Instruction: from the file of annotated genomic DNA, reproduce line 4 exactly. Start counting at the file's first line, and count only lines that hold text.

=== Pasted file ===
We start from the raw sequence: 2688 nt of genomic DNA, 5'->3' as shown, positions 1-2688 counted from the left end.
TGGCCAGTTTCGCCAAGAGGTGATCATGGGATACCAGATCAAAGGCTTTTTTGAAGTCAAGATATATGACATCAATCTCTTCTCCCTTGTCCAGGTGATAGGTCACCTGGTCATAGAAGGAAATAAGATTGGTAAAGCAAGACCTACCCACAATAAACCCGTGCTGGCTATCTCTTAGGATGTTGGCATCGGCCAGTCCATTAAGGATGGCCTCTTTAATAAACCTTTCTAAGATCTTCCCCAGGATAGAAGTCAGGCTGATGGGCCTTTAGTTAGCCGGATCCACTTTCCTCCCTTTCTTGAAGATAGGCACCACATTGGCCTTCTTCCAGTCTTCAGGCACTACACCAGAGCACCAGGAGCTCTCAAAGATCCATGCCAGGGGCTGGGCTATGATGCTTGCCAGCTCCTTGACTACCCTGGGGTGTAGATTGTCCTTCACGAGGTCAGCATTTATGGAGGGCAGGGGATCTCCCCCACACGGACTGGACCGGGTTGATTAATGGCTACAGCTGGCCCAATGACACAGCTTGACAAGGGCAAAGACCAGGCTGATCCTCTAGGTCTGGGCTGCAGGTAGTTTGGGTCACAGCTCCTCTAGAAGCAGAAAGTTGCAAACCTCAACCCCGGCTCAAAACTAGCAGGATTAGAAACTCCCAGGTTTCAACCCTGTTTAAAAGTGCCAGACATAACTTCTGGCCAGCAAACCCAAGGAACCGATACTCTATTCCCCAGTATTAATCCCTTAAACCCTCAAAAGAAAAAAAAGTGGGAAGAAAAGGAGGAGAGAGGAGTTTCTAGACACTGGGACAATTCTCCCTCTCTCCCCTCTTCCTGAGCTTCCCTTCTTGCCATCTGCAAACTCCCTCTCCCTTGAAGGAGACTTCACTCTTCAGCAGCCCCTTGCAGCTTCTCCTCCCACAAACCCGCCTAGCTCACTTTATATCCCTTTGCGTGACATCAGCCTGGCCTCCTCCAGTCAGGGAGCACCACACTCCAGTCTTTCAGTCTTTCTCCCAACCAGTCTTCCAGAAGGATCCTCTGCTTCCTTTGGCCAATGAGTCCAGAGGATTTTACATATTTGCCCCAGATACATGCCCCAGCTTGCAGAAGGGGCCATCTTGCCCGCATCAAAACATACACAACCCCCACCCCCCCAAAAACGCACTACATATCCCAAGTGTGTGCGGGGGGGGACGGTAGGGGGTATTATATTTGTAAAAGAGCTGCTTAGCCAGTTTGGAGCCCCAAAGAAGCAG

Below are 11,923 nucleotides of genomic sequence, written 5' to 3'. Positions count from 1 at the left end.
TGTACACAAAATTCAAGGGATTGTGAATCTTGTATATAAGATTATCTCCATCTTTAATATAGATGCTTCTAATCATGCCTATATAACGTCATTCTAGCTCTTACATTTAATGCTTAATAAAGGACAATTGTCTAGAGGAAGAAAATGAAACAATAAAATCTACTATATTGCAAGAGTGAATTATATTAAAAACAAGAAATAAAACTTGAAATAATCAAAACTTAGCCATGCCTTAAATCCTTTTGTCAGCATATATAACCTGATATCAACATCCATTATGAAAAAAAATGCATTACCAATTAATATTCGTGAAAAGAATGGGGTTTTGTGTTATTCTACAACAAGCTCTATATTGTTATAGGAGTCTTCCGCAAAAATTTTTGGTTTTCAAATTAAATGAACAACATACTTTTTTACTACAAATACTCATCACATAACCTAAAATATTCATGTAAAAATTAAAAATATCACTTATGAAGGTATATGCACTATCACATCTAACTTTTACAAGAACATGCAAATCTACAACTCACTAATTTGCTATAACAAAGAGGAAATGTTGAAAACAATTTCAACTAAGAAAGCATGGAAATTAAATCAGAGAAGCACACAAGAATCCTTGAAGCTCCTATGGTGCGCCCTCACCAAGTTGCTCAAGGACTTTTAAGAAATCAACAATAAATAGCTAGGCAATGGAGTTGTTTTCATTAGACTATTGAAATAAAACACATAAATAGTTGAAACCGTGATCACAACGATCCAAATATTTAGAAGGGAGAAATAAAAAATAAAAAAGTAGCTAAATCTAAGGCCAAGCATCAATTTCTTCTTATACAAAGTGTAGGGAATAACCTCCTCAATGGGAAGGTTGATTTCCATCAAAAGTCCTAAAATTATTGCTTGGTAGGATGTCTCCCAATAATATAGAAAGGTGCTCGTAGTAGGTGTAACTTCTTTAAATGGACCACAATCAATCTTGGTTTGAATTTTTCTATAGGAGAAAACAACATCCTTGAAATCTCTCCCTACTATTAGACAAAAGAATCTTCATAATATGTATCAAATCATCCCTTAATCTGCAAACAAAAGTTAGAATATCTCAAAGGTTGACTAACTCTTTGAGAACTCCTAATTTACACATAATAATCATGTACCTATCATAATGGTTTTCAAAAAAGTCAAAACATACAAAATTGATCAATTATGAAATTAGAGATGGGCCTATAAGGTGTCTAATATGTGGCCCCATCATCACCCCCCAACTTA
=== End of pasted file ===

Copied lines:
TGTACACAAAATTCAAGGGATTGTGAATCTTGTATATAAGATTATCTCCATCTTTAATATAGATGCTTCTAATCATGCCTATATAACGTCATTCTAGCTCTTACATTTAATGCTTAATAAAGGACAATTGTCTAGAGGAAGAAAATGAAACAATAAAATCTACTATATTGCAAGAGTGAATTATATTAAAAACAAGAAATAAAACTTGAAATAATCAAAACTTAGCCATGCCTTAAATCCTTTTGTCAGCATATATAACCTGATATCAACATCCATTATGAAAAAAAATGCATTACCAATTAATATTCGTGAAAAGAATGGGGTTTTGTGTTATTCTACAACAAGCTCTATATTGTTATAGGAGTCTTCCGCAAAAATTTTTGGTTTTCAAATTAAATGAACAACATACTTTTTTACTACAAATACTCATCACATAACCTAAAATATTCATGTAAAAATTAAAAATATCACTTATGAAGGTATATGCACTATCACATCTAACTTTTACAAGAACATGCAAATCTACAACTCACTAATTTGCTATAACAAAGAGGAAATGTTGAAAACAATTTCAACTAAGAAAGCATGGAAATTAAATCAGAGAAGCACACAAGAATCCTTGAAGCTCCTATGGTGCGCCCTCACCAAGTTGCTCAAGGACTTTTAAGAAATCAACAATAAATAGCTAGGCAATGGAGTTGTTTTCATTAGACTATTGAAATAAAACACATAAATAGTTGAAACCGTGATCACAACGATCCAAATATTTAGAAGGGAGAAATAAAAAATAAAAAAGTAGCTAAATCTAAGGCCAAGCATCAATTTCTTCTTATACAAAGTGTAGGGAATAACCTCCTCAATGGGAAGGTTGATTTCCATCAAAAGTCCTAAAATTATTGCTTGGTAGGATGTCTCCCAATAATATAGAAAGGTGCTCGTAGTAGGTGTAACTTCTTTAAATGGACCACAATCAATCTTGGTTTGAATTTTTCTATAGGAGAAAACAACATCCTTGAAATCTCTCCCTACTATTAGACAAAAGAATCTTCATAATATGTATCAAATCATCCCTTAATCTGCAAACAAAAGTTAGAATATCTCAAAGGTTGACTAACTCTTTGAGAACTCCTAATTTACACATAATAATCATGTACCTATCATAATGGTTTTCAAAAAAGTCAAAACATACAAAATTGATCAATTATGAAATTAGAGATGGGCCTATAAGGTGTCTAATATGTGGCCCCATCATCACCCCCCAACTTA